Nick_A wrote: ↑Fri Nov 01, 2019 4:54 pm
The truth is that men and women are all EQUAL (all human beings are created equal. Right, IC (?) All created in God's image !)
This is a popular misconception which is responsible for so much confusion about the essence of men and women.
Actually, it is a value judgment. It does not preclude, or even say anything about, differences that are physical, social, cognitive, genetic, aesthetic, or anything else. It's purely the claim that all human beings have an irreducible value derived from the Creator.
26 Then God said, “Let Us make man in Our image, according to Our likeness; and let them rule over the fish of the sea and over the birds of the [ak]sky and over the cattle and over all the earth, and over every creeping thing that creeps on the earth.” 27 God created man in His own image, in the image of God He created him; male and female He created them. NASB
If you know of anyone familiar with how "him" became "them" and the significance of the transition, I'd appreciate talking to them.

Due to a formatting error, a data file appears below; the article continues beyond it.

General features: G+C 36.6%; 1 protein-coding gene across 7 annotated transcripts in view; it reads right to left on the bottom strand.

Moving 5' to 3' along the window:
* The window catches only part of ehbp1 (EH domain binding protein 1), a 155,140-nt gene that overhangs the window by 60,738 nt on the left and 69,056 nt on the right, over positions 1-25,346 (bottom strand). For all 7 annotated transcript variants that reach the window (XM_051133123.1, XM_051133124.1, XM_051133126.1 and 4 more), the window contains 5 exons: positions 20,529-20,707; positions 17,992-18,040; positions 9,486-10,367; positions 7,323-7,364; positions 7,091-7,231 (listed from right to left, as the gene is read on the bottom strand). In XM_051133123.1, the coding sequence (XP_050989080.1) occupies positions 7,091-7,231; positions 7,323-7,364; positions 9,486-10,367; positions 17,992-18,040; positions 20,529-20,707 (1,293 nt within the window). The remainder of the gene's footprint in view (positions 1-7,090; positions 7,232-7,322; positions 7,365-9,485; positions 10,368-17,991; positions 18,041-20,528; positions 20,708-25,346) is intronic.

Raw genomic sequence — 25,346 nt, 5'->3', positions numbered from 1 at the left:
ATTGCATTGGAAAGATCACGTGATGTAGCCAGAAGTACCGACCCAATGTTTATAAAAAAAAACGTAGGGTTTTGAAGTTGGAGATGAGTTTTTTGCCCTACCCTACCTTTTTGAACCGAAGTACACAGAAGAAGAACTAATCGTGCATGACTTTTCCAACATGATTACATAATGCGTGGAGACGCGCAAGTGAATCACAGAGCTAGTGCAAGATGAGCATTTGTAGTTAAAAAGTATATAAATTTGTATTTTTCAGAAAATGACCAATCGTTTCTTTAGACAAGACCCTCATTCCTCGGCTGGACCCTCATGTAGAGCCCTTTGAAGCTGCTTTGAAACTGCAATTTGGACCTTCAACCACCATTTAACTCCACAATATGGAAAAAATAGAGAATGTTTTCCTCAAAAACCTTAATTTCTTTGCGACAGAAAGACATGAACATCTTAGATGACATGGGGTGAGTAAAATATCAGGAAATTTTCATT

Theologians understand it to be a statement about the value-equivalency of male and female humans. Both are defined here as "man[-kind]".
The repetition is common in Hebrew poetry -- the first phrase of a parallel phrasing (red, above) is, so to speak, "one way of saying it," and the second, repetitive phrasing (blue) is "another way of saying the same thing," an expansion or illumination of the first phrasing.
As for a singular pronoun for the race of mankind in general, historically there's nothing unusual about such usage. In fact, the singular used to be used, as recently as a few decades ago, as a collective noun for the whole species. So, for example, when Darwin talked about "The Descent of Man," he was not attempting to exclude or denigrate women. And when the Bible talks about God making "man," he does not mean, as the 'triggered' Feminist may think, that women don't get included in that.
In short: it's "him" collectively, and "them" when gender is being affirmed for some specific purpose.